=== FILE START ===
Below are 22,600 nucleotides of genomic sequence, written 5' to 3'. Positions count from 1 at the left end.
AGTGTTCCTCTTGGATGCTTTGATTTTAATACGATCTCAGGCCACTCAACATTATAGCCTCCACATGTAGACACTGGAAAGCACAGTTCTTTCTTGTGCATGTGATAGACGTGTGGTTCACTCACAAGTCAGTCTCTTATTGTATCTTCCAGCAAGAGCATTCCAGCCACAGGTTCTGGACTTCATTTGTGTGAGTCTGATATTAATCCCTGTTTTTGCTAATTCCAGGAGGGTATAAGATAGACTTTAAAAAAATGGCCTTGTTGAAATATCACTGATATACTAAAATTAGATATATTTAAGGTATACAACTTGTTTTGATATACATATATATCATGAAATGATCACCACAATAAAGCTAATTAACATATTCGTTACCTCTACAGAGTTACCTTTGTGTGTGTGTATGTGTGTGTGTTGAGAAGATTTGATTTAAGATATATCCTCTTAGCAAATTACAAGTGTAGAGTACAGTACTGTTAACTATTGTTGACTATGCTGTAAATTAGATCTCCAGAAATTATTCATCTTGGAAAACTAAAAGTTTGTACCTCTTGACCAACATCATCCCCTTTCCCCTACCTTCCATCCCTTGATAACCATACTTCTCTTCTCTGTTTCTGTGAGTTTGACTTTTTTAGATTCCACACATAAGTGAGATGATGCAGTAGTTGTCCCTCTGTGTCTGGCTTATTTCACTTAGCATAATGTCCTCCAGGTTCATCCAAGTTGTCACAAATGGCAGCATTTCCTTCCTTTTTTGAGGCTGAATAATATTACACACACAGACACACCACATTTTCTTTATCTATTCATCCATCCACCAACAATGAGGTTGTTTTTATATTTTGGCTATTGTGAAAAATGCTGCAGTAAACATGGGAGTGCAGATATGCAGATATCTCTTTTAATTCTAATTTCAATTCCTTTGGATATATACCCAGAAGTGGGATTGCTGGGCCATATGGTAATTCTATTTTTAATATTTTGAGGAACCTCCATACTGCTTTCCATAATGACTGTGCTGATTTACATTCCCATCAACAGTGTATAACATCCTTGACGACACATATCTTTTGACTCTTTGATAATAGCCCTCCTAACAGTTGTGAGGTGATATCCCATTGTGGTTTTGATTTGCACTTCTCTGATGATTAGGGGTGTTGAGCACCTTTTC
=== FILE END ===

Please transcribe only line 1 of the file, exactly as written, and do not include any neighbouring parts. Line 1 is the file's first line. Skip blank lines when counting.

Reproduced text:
Below are 22,600 nucleotides of genomic sequence, written 5' to 3'. Positions count from 1 at the left end.